Georgia Tech fifth-year student Ben Damus of St. Augustine, Fla., will serve as the driver of the Ramblin' Wreck this football season. The car was restored over the summer. (Photo courtesy Randy McDow, Randmc Photography)

After intensive restoration project, Ramblin’ Wreck is ready to roll

Like Georgia Tech coach Geoff Collins, Ben Damus has been overseeing the reinvigoration of a Tech institution. Unlike Collins, Damus faced a mission requiring the procurement of a specific model and make of an 89-year-old car in good condition, which sounds a lot more challenging than recruiting a tight end.

When Damus – this year’s driver of the Ramblin’ Wreck – leads the Yellow Jackets onto Grant Field before Saturday’s home opener against South Florida, he’ll be doing so in a vehicle that has been lovingly restored since last football season.

“It’s great to be able to work in the Wreck’s best interest to keep her running for years to come,” he said.

By vote of the Ramblin’ Reck Club, the school spirit club that is the caretaker of the iconic 1930 Ford Model A Sport Coupe, Damus has the honor of driving the Wreck (club members prefer to spell it “Reck”) for the 2019 calendar year. It was on the watch of the fifth-year business major from St. Augustine, Fla., that a three-year project to restore the car was completed this summer.

“Mostly, there were cracks in the fenders and in the body near the rumble seat, and those were our main pieces that we were concerned with repairing,” Damus said.

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The fissures were the result of a hurried repair in 2007, when the Wreck was severely damaged in an accident while being towed to a wedding in Savannah. In the haste to have the car ready for football season, some of the panels were not replaced but merely patched with putty. Beyond the cracks, panels weren’t aligned properly. In its state, Damus said, the car’s safety and integrity were compromised.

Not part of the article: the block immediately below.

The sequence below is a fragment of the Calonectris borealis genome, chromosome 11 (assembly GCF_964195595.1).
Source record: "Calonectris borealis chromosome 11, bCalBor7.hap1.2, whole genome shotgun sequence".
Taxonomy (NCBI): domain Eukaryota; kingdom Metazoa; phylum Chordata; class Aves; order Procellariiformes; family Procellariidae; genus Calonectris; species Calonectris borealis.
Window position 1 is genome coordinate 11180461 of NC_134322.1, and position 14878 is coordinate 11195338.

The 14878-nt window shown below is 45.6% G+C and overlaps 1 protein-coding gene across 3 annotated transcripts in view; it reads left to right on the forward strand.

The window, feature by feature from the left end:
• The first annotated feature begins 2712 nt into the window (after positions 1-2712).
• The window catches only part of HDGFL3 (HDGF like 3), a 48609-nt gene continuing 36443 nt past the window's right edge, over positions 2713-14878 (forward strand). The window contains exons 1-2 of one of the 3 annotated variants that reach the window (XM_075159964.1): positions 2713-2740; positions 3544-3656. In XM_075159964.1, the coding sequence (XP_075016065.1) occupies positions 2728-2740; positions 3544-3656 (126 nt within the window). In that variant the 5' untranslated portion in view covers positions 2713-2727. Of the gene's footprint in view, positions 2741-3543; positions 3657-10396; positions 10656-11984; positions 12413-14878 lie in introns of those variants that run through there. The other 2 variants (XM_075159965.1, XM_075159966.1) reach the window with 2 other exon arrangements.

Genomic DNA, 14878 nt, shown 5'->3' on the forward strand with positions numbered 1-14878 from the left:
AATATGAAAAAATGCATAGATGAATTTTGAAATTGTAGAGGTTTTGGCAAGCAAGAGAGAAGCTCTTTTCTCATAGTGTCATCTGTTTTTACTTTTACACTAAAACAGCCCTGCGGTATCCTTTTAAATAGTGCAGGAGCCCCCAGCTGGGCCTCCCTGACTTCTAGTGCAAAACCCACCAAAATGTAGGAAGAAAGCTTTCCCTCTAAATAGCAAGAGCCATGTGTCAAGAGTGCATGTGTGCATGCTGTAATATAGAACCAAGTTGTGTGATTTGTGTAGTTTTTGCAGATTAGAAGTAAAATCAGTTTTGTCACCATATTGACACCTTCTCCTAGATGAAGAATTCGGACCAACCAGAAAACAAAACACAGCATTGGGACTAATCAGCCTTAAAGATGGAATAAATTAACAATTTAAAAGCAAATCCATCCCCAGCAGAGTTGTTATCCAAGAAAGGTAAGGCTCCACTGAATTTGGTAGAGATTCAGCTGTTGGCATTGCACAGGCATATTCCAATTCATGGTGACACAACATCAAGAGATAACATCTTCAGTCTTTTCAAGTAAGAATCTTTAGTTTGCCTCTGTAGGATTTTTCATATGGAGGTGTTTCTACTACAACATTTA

“But having had the car for almost 60 years, there were just some things that over time we would make some changes to, and now that we were able to do it in such a complete manner, we were able to make some improvements in areas that might not have been necessarily bad but were more preventative,” Damus said.

With funding from alumni, the club entrusted the restoration to Bentley’s Antique Auto Service in Maysville up I-85 near Commerce. Shop owner Bentley Bohanan has serviced the car for the Reck Club since he opened his shop in 1995.

Wanting to restore the car was one thing. Having the parts was another. The club and Bohanan needed to find another 1930 Ford Model A Sport Coupe that had remained intact over the decades so its components could be grafted onto the Wreck.

“I went online, I’d find them in California or New York or wherever, but they’d send you pictures and you could see they were rusted out or they’d been in a wreck,” Bohanan said.

Through his membership in a Model A restorers club, though, Bohanan found a family south of Atlanta ready to part with its Model A, the same make, model and year as the Wreck.

“I had known the car,” Bohanan said. “It was a good car.”

To Bohanan, to find a match in good condition in close proximity was nothing less than a stroke of luck. The club purchased it, and Bohanan’s shop replaced damaged panels on the Wreck with those from the donor car, sandblasting them and painting and detailing them to the club’s precise specifications. The interior was reupholstered and the top replaced. It was a 12-week process over the summer, Damus said, with the Wreck returning to campus in the beginning of August.

“I’ve got a shop with five guys, and we pretty much all five had to pile on to get it done, to get it finished by the start of the football season,” Bohanan said. “So we’re real proud of it.”

A photo of the Ramblin' Wreck, taken this summer in the midst of its restoration at Bentley's Antique Auto Service in Maysville. (Photo courtesy Bentley Bohanan)

The Wreck is now back in the custody of Damus and the Reck Club, ready to lead the Jackets onto the field for the 59th consecutive season, an instantly recognizable symbol of the school and team. As part of his service to Tech as Wreck driver, Damus plans to take it to every road game, which means hauling the Wreck in an enclosed trailer about 675 miles for the Miami game and about 800 to Philadelphia when the Jackets play Temple. In recent years, the Wreck has normally made it to one road game per season, Damus said.

“I thought it was a great opportunity for us to be able to have that connection with a lot of fans and alumni that can’t always get to Georgia Tech for games,” said Damus, a car nut whose other car is another gold Ford – a sandstone 2010 Lincoln MKZ.

On Saturday, Damus said that the ride-out, as the drive onto the field is called, will be a little bit different than in years past, though he was not at liberty to divulge much more.

He said the Wreck will still drive out in front of the team, but, “I just think it’s going to be really high energy.”

The refurbished Wreck, looking like new, is prepared to lead Collins’ Jackets, tight ends and all.

Said Bohanan, “It should be ready for another 40 years, easy.”

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